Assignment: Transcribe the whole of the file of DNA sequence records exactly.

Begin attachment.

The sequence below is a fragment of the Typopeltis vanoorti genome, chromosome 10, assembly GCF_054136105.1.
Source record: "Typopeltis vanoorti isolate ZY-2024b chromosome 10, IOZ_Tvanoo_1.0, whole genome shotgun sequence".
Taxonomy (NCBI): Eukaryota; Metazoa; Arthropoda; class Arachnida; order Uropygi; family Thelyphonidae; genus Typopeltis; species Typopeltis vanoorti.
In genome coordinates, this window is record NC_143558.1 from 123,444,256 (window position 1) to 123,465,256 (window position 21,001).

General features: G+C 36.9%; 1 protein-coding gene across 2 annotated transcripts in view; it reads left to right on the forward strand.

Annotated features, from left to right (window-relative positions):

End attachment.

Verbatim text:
The sequence below is a fragment of the Typopeltis vanoorti genome, chromosome 10, assembly GCF_054136105.1.
Source record: "Typopeltis vanoorti isolate ZY-2024b chromosome 10, IOZ_Tvanoo_1.0, whole genome shotgun sequence".
Taxonomy (NCBI): Eukaryota; Metazoa; Arthropoda; class Arachnida; order Uropygi; family Thelyphonidae; genus Typopeltis; species Typopeltis vanoorti.
In genome coordinates, this window is record NC_143558.1 from 123,444,256 (window position 1) to 123,465,256 (window position 21,001).

General features: G+C 36.9%; 1 protein-coding gene across 2 annotated transcripts in view; it reads left to right on the forward strand.

Annotated features, from left to right (window-relative positions):